The Federal Government Has Known that White Nationalist Violence Has Been a Serious Threat to Our National Security

First, it is important to highlight that the federal government has had robust intelligence indicating the violent predilections of organized hate groups and “lone wolf” white nationalists throughout the United States for many years now. With countless atrocities perpetrated in recent memory, from the Tree of Life synagogue killings, to the massacre of Latinos in El Paso, to the devastating massacre at Emanuel African Methodist Episcopal Church in Charleston, it is no secret that white nationalist violence has been on the rise. Independent academic institutions have also documented the critical rise in white supremacist threats throughout our country. Professor Brian Levin, the Director of the Center for the Study of Hate and Extremism at California State University, San Bernadino, testified before the House Committee on Homeland Security in September of 2019, and explained that “[w]hite supremacist/far right extremists are now, the most ascendant transnational terror threat facing the homeland, in a fluid and somewhat diversifying risk matrix.”[1] Even the FBI elevated white supremacist activity to a “national threat priority,” and in 2020, FBI Director Christopher Wray testified before both House and Senate committees about the serious threat that violent white supremacist organizations and the people who ascribe to their ideologies pose to our national security.[2] Indeed, the failure to take seriously and prioritize the threat of white nationalist violence is the true reason violent insurrectionists were able to easily storm our Capitol on January 6, 2021.

Selective Enforcement by Federal Agencies Deprioritized White Nationalist Crimes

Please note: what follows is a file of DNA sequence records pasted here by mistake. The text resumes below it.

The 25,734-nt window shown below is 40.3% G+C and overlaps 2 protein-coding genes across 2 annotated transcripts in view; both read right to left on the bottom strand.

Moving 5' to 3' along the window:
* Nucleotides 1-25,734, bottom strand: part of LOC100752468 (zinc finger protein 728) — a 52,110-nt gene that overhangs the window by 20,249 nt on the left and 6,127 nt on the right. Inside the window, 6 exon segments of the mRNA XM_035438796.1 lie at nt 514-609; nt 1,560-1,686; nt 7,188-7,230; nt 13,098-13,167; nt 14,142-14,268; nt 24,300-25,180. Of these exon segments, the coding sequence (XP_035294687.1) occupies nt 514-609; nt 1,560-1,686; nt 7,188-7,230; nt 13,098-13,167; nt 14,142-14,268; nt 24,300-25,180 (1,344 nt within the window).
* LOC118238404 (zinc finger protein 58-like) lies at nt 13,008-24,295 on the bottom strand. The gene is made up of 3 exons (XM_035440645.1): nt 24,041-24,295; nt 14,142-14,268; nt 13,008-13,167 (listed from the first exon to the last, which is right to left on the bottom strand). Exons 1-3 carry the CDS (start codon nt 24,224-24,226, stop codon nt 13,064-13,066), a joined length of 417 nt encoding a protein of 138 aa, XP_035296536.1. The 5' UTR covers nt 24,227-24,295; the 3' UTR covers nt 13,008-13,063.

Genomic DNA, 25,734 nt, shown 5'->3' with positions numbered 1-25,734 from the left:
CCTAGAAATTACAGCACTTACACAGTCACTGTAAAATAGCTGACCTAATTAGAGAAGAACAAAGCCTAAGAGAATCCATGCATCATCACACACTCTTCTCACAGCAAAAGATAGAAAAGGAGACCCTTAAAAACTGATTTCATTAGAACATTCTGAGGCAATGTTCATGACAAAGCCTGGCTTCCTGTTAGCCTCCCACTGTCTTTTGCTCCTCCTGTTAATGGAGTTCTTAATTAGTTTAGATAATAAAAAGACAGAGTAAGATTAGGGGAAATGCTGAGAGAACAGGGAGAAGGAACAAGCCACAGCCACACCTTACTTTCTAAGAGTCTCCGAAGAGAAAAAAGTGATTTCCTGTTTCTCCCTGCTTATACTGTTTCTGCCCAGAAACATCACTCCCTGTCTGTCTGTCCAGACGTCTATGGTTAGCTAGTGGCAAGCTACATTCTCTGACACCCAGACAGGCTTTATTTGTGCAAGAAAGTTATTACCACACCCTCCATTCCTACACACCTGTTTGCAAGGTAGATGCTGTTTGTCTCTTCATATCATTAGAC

White nationalist violence and violence inspired by ISIS or Al-Queda are treated very differently regardless of where it takes place. For purposes of this hearing, I will focus on the ways that over-policing of financial transactions since 9/11 has chilled charitable giving by Muslims. In Islam, zakat is a fundamental pillar of our faith. This core tenet requires that any Muslim who makes an income pay a percentage every year to charity. The Material Support for Terrorism statutes give very broad authority to the Treasury Department to trace and freeze bank accounts without much transparency or procedural guardrails. This has led to the shuttering of countless charities and bank accounts of Arab Americans or Muslim-American institutions, without due process. According to the ACLU, “[t]errorism financing laws are overly broad and lack procedural safeguards that would protect American charities against government mistake and abuse.”[3]  Moreover, various national security laws also provide the government with wide latitude to investigate, interdict, and stop financing deemed materially supporting terrorist action on U.S soil by a U.S entity that is not affiliated with a foreign terrorist group.[4] Yet, the overwhelming number of cases prioritized by the Treasury Department and federal agencies focus on “international terrorism” which covers violent threats that have a nexus outside our nation’s shores, even if they stem from U.S. citizens acting only within our country. As renowned legal scholar and expert Professor Shirin Sinnar of Stanford Law School describes: